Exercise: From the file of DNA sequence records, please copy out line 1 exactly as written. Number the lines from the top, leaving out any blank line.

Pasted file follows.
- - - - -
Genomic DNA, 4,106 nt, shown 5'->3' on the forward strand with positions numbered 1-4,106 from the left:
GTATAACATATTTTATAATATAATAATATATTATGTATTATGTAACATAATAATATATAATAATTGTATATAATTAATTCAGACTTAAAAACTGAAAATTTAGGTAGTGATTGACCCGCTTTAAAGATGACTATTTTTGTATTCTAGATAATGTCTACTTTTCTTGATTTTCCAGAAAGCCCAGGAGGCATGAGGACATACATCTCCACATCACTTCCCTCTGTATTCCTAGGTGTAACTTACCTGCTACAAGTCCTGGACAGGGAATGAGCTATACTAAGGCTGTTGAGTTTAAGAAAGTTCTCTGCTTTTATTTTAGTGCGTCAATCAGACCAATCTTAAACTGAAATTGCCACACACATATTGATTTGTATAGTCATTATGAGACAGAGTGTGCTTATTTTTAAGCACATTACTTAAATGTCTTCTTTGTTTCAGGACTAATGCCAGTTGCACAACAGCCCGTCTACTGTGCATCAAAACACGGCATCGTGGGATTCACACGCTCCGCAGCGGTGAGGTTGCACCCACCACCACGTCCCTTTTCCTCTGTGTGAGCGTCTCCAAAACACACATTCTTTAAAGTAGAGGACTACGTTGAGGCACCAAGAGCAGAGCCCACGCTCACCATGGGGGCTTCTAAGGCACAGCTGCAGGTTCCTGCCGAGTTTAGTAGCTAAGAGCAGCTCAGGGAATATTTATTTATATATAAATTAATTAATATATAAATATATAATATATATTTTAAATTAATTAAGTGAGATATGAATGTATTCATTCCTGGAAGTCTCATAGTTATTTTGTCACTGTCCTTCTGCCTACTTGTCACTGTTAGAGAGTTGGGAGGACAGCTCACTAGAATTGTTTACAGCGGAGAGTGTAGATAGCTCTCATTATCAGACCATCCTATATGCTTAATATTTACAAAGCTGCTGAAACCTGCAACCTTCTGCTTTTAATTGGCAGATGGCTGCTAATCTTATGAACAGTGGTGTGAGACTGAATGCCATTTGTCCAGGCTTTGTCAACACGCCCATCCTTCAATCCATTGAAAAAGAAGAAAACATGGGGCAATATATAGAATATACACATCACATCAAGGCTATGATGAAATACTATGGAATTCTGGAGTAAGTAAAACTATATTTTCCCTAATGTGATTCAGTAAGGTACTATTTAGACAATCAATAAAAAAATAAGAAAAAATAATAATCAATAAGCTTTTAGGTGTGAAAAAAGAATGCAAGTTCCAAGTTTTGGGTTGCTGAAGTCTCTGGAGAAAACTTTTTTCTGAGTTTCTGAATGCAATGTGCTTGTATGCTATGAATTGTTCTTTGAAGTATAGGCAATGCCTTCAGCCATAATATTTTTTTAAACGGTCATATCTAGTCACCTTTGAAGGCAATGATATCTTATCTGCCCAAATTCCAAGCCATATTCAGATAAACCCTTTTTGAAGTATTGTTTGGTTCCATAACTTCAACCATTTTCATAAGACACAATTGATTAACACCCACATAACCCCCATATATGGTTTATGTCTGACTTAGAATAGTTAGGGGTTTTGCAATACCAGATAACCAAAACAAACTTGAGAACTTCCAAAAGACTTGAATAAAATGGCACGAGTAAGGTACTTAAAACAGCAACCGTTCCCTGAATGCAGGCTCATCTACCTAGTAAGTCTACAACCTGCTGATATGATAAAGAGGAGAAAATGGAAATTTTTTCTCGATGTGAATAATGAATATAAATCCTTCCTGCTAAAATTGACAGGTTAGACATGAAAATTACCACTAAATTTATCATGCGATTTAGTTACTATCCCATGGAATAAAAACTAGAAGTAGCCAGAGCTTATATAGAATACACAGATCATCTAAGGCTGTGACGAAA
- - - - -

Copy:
Genomic DNA, 4,106 nt, shown 5'->3' on the forward strand with positions numbered 1-4,106 from the left: